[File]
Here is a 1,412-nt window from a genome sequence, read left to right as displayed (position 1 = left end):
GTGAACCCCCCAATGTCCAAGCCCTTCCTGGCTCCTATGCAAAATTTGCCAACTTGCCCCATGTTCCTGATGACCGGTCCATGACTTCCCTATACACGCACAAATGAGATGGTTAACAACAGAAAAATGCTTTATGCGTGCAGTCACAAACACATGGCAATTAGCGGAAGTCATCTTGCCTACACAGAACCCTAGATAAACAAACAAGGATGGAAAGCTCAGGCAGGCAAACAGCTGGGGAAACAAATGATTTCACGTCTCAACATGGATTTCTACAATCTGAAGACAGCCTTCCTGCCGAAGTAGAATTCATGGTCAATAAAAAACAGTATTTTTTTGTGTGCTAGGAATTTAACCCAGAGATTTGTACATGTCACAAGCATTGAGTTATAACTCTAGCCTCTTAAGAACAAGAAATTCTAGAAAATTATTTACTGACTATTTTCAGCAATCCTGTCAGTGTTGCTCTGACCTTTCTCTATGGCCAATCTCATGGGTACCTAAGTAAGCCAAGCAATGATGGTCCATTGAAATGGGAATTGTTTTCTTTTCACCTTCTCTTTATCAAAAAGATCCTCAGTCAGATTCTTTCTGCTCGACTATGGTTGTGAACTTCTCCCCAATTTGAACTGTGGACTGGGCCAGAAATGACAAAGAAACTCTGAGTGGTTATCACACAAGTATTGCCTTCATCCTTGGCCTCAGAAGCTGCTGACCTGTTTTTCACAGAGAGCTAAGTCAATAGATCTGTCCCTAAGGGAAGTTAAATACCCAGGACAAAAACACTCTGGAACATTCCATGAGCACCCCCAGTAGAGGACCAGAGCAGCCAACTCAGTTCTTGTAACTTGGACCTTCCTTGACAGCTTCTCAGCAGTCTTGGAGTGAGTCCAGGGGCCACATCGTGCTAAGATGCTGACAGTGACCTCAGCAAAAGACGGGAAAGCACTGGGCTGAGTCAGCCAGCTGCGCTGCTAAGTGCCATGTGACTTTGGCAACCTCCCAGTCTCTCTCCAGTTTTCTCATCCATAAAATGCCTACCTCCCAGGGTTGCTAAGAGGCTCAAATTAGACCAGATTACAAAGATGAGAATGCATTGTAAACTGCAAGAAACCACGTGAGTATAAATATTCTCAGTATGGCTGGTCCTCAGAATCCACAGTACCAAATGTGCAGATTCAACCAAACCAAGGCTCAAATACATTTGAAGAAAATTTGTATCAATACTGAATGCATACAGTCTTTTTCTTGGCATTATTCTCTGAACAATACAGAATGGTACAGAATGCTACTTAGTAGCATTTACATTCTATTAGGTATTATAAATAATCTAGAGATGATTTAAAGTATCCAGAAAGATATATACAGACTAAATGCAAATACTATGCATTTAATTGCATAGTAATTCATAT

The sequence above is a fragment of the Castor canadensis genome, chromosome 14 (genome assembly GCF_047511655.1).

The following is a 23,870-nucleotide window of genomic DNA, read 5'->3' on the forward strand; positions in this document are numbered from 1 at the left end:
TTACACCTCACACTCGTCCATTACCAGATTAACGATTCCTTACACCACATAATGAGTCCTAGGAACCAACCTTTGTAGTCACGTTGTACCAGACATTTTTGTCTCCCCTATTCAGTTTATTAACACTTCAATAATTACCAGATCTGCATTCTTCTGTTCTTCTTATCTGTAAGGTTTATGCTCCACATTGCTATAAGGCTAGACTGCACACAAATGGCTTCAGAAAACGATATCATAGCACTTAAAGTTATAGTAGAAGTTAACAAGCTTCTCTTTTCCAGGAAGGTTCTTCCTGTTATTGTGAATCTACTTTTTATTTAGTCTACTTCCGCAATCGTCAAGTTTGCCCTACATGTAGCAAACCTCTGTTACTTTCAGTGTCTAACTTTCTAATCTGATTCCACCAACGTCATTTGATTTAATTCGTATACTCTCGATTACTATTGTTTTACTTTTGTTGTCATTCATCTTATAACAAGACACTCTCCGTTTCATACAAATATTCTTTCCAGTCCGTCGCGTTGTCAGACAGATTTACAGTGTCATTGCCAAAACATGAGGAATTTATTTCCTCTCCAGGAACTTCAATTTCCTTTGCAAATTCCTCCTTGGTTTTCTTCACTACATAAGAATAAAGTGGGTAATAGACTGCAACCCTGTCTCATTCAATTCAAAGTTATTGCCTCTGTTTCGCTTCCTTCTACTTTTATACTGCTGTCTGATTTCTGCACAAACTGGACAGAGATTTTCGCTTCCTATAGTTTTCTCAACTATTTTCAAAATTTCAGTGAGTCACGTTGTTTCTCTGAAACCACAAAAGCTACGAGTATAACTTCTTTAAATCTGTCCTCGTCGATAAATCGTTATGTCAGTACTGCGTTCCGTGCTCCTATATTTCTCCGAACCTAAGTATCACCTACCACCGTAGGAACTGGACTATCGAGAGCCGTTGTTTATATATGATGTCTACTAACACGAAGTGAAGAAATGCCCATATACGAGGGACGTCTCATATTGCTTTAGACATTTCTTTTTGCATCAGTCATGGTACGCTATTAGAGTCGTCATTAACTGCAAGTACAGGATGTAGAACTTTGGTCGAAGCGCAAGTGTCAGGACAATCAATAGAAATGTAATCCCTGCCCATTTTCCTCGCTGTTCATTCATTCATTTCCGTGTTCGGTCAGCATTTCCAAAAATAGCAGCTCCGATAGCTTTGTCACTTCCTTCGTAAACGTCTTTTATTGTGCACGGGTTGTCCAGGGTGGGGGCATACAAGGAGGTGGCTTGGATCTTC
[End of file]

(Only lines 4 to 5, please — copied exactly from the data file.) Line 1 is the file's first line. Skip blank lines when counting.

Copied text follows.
The following is a 23,870-nucleotide window of genomic DNA, read 5'->3' on the forward strand; positions in this document are numbered from 1 at the left end:
TTACACCTCACACTCGTCCATTACCAGATTAACGATTCCTTACACCACATAATGAGTCCTAGGAACCAACCTTTGTAGTCACGTTGTACCAGACATTTTTGTCTCCCCTATTCAGTTTATTAACACTTCAATAATTACCAGATCTGCATTCTTCTGTTCTTCTTATCTGTAAGGTTTATGCTCCACATTGCTATAAGGCTAGACTGCACACAAATGGCTTCAGAAAACGATATCATAGCACTTAAAGTTATAGTAGAAGTTAACAAGCTTCTCTTTTCCAGGAAGGTTCTTCCTGTTATTGTGAATCTACTTTTTATTTAGTCTACTTCCGCAATCGTCAAGTTTGCCCTACATGTAGCAAACCTCTGTTACTTTCAGTGTCTAACTTTCTAATCTGATTCCACCAACGTCATTTGATTTAATTCGTATACTCTCGATTACTATTGTTTTACTTTTGTTGTCATTCATCTTATAACAAGACACTCTCCGTTTCATACAAATATTCTTTCCAGTCCGTCGCGTTGTCAGACAGATTTACAGTGTCATTGCCAAAACATGAGGAATTTATTTCCTCTCCAGGAACTTCAATTTCCTTTGCAAATTCCTCCTTGGTTTTCTTCACTACATAAGAATAAAGTGGGTAATAGACTGCAACCCTGTCTCATTCAATTCAAAGTTATTGCCTCTGTTTCGCTTCCTTCTACTTTTATACTGCTGTCTGATTTCTGCACAAACTGGACAGAGATTTTCGCTTCCTATAGTTTTCTCAACTATTTTCAAAATTTCAGTGAGTCACGTTGTTTCTCTGAAACCACAAAAGCTACGAGTATAACTTCTTTAAATCTGTCCTCGTCGATAAATCGTTATGTCAGTACTGCGTTCCGTGCTCCTATATTTCTCCGAACCTAAGTATCACCTACCACCGTAGGAACTGGACTATCGAGAGCCGTTGTTTATATATGATGTCTACTAACACGAAGTGAAGAAATGCCCATATACGAGGGACGTCTCATATTGCTTTAGACATTTCTTTTTGCATCAGTCATGGTACGCTATTAGAGTCGTCATTAACTGCAAGTACAGGATGTAGAACTTTGGTCGAAGCGCAAGTGTCAGGACAATCAATAGAAATGTAATCCCTGCCCATTTTCCTCGCTGTTCATTCATTCATTTCCGTGTTCGGTCAGCATTTCCAAAAATAGCAGCTCCGATAGCTTTGTCACTTCCTTCGTAAACGTCTTTTATTGTGCACGGGTTGTCCAGGGTGGGGGCATACAAGGAGGTGGCTTGGATCTTC